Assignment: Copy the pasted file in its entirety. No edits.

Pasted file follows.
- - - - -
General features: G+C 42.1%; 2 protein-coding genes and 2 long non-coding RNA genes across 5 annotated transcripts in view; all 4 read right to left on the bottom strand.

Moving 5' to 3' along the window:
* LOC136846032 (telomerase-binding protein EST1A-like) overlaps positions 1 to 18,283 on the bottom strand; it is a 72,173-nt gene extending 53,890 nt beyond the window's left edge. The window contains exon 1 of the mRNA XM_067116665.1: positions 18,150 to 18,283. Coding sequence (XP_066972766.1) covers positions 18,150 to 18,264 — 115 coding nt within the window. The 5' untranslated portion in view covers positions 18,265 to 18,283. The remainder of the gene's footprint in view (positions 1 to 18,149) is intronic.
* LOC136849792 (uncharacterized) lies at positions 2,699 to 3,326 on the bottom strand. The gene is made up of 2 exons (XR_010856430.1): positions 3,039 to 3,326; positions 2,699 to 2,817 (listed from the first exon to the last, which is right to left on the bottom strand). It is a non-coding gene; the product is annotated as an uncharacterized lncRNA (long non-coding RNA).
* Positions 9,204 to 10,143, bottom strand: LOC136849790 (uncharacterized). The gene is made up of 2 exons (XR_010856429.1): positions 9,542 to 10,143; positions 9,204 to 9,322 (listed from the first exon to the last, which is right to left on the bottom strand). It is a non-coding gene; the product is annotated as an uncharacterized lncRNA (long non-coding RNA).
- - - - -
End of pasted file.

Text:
General features: G+C 42.1%; 2 protein-coding genes and 2 long non-coding RNA genes across 5 annotated transcripts in view; all 4 read right to left on the bottom strand.

Moving 5' to 3' along the window:
* LOC136846032 (telomerase-binding protein EST1A-like) overlaps positions 1 to 18,283 on the bottom strand; it is a 72,173-nt gene extending 53,890 nt beyond the window's left edge. The window contains exon 1 of the mRNA XM_067116665.1: positions 18,150 to 18,283. Coding sequence (XP_066972766.1) covers positions 18,150 to 18,264 — 115 coding nt within the window. The 5' untranslated portion in view covers positions 18,265 to 18,283. The remainder of the gene's footprint in view (positions 1 to 18,149) is intronic.
* LOC136849792 (uncharacterized) lies at positions 2,699 to 3,326 on the bottom strand. The gene is made up of 2 exons (XR_010856430.1): positions 3,039 to 3,326; positions 2,699 to 2,817 (listed from the first exon to the last, which is right to left on the bottom strand). It is a non-coding gene; the product is annotated as an uncharacterized lncRNA (long non-coding RNA).
* Positions 9,204 to 10,143, bottom strand: LOC136849790 (uncharacterized). The gene is made up of 2 exons (XR_010856429.1): positions 9,542 to 10,143; positions 9,204 to 9,322 (listed from the first exon to the last, which is right to left on the bottom strand). It is a non-coding gene; the product is annotated as an uncharacterized lncRNA (long non-coding RNA).